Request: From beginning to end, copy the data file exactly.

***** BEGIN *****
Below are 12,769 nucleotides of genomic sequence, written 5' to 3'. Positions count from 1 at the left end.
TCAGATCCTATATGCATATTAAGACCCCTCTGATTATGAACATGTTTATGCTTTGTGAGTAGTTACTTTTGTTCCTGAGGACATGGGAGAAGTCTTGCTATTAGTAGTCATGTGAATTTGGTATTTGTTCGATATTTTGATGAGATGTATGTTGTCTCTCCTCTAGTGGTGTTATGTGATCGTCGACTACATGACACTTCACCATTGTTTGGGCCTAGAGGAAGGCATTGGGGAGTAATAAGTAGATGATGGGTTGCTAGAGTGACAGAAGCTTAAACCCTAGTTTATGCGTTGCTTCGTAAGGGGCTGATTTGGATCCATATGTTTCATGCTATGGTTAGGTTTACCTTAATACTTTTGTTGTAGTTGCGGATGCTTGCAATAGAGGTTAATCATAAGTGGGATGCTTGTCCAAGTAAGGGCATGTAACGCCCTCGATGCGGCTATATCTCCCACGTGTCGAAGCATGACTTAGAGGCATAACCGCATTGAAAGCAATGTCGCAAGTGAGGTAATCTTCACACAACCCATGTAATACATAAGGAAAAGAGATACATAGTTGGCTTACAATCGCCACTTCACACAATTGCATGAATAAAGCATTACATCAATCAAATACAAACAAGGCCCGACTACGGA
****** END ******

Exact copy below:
Below are 12,769 nucleotides of genomic sequence, written 5' to 3'. Positions count from 1 at the left end.
TCAGATCCTATATGCATATTAAGACCCCTCTGATTATGAACATGTTTATGCTTTGTGAGTAGTTACTTTTGTTCCTGAGGACATGGGAGAAGTCTTGCTATTAGTAGTCATGTGAATTTGGTATTTGTTCGATATTTTGATGAGATGTATGTTGTCTCTCCTCTAGTGGTGTTATGTGATCGTCGACTACATGACACTTCACCATTGTTTGGGCCTAGAGGAAGGCATTGGGGAGTAATAAGTAGATGATGGGTTGCTAGAGTGACAGAAGCTTAAACCCTAGTTTATGCGTTGCTTCGTAAGGGGCTGATTTGGATCCATATGTTTCATGCTATGGTTAGGTTTACCTTAATACTTTTGTTGTAGTTGCGGATGCTTGCAATAGAGGTTAATCATAAGTGGGATGCTTGTCCAAGTAAGGGCATGTAACGCCCTCGATGCGGCTATATCTCCCACGTGTCGAAGCATGACTTAGAGGCATAACCGCATTGAAAGCAATGTCGCAAGTGAGGTAATCTTCACACAACCCATGTAATACATAAGGAAAAGAGATACATAGTTGGCTTACAATCGCCACTTCACACAATTGCATGAATAAAGCATTACATCAATCAAATACAAACAAGGCCCGACTACGGA